By claiming otherwise, the Obama administration and its critics are doing the United States a disservice and engaging in a very unserious debate about U.S. national security.

DMITRY ASTAKHOV/AFP/Getty Images

Argument

Tanks, But No Tanks

Why heavy armor won't save Afghanistan.

"You ask us to stand up to the Talibs while you hide in your tanks from their bombs," one elderly Afghan man said incredulously as dozens of other wizened elders from the powerful Afghan Mangal tribe nodded in agreement. The group was sitting in a semicircle on an oversized rug in front of several bowls of dates and nuts in a concrete community building that doubled as a school, police station, and meeting hall. Most of the men had a mixture of shotguns, old British Enfield rifles, or AK-47s slung over their shoulders, and several were better equipped than the Afghan National Army soldiers who accompanied us. A number of the elders were also leaders of the Mangal's arbakai, or tribal militia, that protected tribal interests. They mostly stood stone-faced as their spokesman recounted a long history of the Mangal's support for the Afghan government and then chastised me for the Afghan Army and coalition's lack of support for his tribe and our lack of presence in his valley.

As we discovered last summer during my Special Forces unit's multiday patrol into the Mangal areas, the two most populated Mangal valleys in eastern Afghanistan had not seen a coalition or Afghan Army patrol in nearly two years -- roughly since the introduction of the U.S. military's lumbering MRAP (mine-resistant ambush-protected) vehicles, which are incapable of traversing the passes leading to their lands. (As a specialized unit, we were allowed to conduct the patrol in Humvees instead of the MRAP).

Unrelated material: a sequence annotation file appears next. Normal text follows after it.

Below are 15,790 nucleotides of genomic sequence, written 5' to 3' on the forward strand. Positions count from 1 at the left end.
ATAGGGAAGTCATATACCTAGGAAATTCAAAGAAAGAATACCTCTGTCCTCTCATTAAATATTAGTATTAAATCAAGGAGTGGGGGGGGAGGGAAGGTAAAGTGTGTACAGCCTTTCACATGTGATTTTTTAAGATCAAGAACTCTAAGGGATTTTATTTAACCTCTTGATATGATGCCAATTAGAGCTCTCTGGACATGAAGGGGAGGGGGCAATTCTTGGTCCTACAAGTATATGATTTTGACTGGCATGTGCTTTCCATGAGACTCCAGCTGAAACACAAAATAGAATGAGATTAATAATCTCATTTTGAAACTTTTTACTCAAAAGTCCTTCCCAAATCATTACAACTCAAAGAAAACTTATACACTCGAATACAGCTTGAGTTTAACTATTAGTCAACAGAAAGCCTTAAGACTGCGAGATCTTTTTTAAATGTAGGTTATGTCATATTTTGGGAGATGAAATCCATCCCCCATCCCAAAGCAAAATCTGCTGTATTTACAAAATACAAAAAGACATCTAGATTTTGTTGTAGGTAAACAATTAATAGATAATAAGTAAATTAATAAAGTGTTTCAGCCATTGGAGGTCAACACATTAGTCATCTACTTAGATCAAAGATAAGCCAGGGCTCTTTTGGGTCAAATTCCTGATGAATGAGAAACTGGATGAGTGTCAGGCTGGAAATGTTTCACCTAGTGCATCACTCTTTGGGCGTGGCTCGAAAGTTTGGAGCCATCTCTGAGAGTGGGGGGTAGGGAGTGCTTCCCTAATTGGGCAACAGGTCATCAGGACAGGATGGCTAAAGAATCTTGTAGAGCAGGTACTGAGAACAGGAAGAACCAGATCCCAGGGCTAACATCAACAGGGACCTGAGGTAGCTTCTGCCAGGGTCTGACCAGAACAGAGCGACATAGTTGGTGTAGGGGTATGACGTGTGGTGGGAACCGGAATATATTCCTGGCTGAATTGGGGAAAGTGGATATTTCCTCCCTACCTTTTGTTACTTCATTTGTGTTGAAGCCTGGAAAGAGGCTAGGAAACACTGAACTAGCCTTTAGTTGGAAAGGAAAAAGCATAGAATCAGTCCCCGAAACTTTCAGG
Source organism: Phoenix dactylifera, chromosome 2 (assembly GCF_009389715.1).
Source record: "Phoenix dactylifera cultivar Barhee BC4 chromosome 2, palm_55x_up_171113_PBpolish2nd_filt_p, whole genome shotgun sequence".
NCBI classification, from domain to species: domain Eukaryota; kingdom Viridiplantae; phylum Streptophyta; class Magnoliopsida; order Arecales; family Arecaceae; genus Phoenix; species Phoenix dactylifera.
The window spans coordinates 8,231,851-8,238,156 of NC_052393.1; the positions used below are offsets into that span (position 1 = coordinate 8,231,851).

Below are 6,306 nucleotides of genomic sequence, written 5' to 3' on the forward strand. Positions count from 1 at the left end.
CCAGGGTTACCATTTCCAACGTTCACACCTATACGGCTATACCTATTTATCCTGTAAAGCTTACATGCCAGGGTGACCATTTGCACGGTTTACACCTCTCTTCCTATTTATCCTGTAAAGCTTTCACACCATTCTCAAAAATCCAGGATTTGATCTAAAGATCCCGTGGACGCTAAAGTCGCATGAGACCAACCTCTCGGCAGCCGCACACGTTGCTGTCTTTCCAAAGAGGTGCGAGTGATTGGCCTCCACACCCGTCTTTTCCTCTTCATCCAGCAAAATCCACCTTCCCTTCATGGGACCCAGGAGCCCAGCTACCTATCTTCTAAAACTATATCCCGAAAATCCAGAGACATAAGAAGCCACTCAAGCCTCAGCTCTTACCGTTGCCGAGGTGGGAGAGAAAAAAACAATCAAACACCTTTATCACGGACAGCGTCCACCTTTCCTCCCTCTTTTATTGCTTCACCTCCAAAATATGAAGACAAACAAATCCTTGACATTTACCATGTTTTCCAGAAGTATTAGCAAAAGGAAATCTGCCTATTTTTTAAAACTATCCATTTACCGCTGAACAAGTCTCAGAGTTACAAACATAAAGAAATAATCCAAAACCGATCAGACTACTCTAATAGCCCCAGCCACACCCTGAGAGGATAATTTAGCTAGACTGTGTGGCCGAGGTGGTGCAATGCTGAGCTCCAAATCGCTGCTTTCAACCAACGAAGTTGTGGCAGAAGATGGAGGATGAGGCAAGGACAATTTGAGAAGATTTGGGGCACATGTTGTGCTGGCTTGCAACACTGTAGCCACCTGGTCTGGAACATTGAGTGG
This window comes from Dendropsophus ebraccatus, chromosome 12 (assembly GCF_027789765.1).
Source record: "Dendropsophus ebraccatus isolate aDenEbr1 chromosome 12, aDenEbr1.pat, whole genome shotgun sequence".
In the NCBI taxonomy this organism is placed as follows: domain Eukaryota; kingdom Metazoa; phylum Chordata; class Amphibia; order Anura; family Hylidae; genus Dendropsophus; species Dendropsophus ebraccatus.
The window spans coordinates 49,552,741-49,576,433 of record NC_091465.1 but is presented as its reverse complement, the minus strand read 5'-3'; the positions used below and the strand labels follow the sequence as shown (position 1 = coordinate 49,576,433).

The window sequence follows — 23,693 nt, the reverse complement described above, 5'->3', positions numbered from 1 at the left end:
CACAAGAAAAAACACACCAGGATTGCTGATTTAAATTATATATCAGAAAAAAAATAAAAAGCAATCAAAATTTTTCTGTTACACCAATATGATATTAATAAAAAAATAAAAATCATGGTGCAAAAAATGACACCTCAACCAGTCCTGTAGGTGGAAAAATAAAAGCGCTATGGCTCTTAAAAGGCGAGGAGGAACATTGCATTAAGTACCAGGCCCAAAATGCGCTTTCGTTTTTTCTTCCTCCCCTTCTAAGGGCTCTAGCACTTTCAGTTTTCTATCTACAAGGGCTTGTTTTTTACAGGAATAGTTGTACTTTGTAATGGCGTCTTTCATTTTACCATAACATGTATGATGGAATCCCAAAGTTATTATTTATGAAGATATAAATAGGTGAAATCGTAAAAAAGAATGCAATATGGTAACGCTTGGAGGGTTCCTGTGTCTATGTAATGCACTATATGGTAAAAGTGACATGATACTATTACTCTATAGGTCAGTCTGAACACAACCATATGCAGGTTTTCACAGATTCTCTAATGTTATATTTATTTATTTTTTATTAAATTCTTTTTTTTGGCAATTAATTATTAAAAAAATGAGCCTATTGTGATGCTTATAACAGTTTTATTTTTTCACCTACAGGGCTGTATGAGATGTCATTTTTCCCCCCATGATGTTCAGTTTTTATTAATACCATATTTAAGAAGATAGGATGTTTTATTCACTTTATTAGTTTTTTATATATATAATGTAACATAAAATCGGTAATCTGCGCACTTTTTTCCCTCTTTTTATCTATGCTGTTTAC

The few elders brave enough to speak with us explained that many had been targeted by the Taliban-affiliated Haqqani network and intimidated into submission over the previous 18 months, a situation that left their lands a hotbed of insurgent activity replete with large training camps and manufacturing centers for improvised explosive devices (IEDs). One district center, a symbol of the Afghan government's authority, had been destroyed -- twice -- and another was regularly besieged. To make matters worse, we received consistent reports of insurgent commanders bragging to Mangal villagers that the Americans were "too scared" to bring their "wheeled tanks" (the Afghan term for the MRAP and other armored vehicles such as the Stryker infantry carrier) up into the mountains, while pressing villagers to provide young men to the insurgency or face retribution.